pwa wrote:I'm not sure the figures do tell you which bits of road are the most dangerous. The A6 is a very long road. If it was only averagely dangerous it might still have a higher total than most others because of its length. What you need is figures per kilometre, and even then you would be getting a not very useful amalgam of stretches of road with different risk levels, only useful if you intend cycling all of it. And the danger level of a road must be done by kilometres cycled. A road that sees a few fatalities but has few cyclists using it must be more dangerous than one that has the same number of fatalities with higher usage.
Agreed. I don't think these figures tell you anything useful about these roads. As PWA points out, you also need to know the levels of cycling.
There are (at least) two other problems with looking at accident reports.
1) With low levels of cycling in most areas of the UK, there are actually very few cycling related accidents at any particular junction or stretch of road. You can make general conclusions, for example, that accidents tend to occur at junctions, or some types of road are more dangerous than others.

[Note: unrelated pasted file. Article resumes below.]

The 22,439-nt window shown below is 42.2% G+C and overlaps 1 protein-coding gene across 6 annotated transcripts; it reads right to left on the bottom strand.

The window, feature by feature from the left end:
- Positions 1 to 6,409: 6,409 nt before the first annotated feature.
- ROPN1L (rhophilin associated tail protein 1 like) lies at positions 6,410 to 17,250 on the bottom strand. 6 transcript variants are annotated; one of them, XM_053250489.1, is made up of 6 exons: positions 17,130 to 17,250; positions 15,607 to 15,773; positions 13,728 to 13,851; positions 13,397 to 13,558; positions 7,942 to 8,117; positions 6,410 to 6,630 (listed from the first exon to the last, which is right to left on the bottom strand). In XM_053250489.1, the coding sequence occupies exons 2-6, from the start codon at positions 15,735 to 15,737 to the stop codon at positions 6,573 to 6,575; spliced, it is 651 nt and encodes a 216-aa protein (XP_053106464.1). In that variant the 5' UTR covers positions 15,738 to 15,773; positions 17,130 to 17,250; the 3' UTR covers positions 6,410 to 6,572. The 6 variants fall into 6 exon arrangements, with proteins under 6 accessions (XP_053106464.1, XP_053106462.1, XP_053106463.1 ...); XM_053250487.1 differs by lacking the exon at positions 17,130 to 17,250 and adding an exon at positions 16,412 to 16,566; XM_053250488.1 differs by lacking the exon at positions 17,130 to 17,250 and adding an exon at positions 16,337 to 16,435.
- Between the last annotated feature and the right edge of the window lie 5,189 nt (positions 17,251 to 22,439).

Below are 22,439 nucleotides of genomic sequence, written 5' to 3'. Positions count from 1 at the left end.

I do not know this area. The A6 is described as the most dangerous road in Lancashire for cycling, with 22 serious accidents in 3 years on about 45 miles of road (please correct me, if I have the distance wrong). Or, 1 serious accident per mile every 6 years. On average. Or an accident per 1/4 mile typically every 24 years. It's unlikely that accidents will be evenly distributed.
How can the A6 be made safer for cycling? I suggest that accident data is unlikely to help decide this, unless there are places with lots of accidents (at least a few per year).
Contrast this with general road accidents.
Looking at https://www.crashmap.co.uk/Search
for Basingstoke, you can see that every major roundabout has has many accidents (over the past 5 years). Some more than others. So, planners can see which places would benefit most from safety improvements.
2) The other problem with accident data is that cyclists avoid what they think of as the most dangerous roads. Again, looking at Basingstoke on crashmap shows that most of the large roundabouts had no cycle accidents. Nor did the dual carriageway ring-road have many. Do you conclude that fast dual carriageways and large multilane roundabouts are safe for cycling? Or perhaps cyclists avoid these?